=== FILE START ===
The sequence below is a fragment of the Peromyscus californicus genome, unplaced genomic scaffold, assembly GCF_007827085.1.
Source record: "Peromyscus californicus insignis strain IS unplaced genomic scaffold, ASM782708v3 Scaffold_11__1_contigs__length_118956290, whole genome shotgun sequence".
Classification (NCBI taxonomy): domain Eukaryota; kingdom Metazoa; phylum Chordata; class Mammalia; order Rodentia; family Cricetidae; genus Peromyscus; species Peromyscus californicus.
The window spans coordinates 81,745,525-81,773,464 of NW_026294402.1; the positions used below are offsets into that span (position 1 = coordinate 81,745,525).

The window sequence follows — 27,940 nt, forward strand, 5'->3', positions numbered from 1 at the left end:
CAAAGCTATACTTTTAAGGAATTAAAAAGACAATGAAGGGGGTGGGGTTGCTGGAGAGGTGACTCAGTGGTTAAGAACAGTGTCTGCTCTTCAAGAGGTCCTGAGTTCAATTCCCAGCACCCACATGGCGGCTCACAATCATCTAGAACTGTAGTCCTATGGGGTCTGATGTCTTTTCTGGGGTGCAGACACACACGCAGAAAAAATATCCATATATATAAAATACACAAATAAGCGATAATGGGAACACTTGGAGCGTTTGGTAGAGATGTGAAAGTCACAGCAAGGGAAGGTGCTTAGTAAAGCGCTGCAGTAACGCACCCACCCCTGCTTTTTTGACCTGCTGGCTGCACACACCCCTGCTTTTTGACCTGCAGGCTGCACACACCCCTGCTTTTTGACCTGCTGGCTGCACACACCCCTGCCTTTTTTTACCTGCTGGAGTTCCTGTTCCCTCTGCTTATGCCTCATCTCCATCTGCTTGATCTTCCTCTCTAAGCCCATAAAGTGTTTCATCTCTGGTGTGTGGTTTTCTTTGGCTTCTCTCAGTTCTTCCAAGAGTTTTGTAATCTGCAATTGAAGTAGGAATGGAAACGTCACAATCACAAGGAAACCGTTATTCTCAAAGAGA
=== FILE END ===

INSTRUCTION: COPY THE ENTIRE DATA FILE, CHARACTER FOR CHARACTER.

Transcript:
The sequence below is a fragment of the Peromyscus californicus genome, unplaced genomic scaffold, assembly GCF_007827085.1.
Source record: "Peromyscus californicus insignis strain IS unplaced genomic scaffold, ASM782708v3 Scaffold_11__1_contigs__length_118956290, whole genome shotgun sequence".
Classification (NCBI taxonomy): domain Eukaryota; kingdom Metazoa; phylum Chordata; class Mammalia; order Rodentia; family Cricetidae; genus Peromyscus; species Peromyscus californicus.
The window spans coordinates 81,745,525-81,773,464 of NW_026294402.1; the positions used below are offsets into that span (position 1 = coordinate 81,745,525).

The window sequence follows — 27,940 nt, forward strand, 5'->3', positions numbered from 1 at the left end:
CAAAGCTATACTTTTAAGGAATTAAAAAGACAATGAAGGGGGTGGGGTTGCTGGAGAGGTGACTCAGTGGTTAAGAACAGTGTCTGCTCTTCAAGAGGTCCTGAGTTCAATTCCCAGCACCCACATGGCGGCTCACAATCATCTAGAACTGTAGTCCTATGGGGTCTGATGTCTTTTCTGGGGTGCAGACACACACGCAGAAAAAATATCCATATATATAAAATACACAAATAAGCGATAATGGGAACACTTGGAGCGTTTGGTAGAGATGTGAAAGTCACAGCAAGGGAAGGTGCTTAGTAAAGCGCTGCAGTAACGCACCCACCCCTGCTTTTTTGACCTGCTGGCTGCACACACCCCTGCTTTTTGACCTGCAGGCTGCACACACCCCTGCTTTTTGACCTGCTGGCTGCACACACCCCTGCCTTTTTTTACCTGCTGGAGTTCCTGTTCCCTCTGCTTATGCCTCATCTCCATCTGCTTGATCTTCCTCTCTAAGCCCATAAAGTGTTTCATCTCTGGTGTGTGGTTTTCTTTGGCTTCTCTCAGTTCTTCCAAGAGTTTTGTAATCTGCAATTGAAGTAGGAATGGAAACGTCACAATCACAAGGAAACCGTTATTCTCAAAGAGA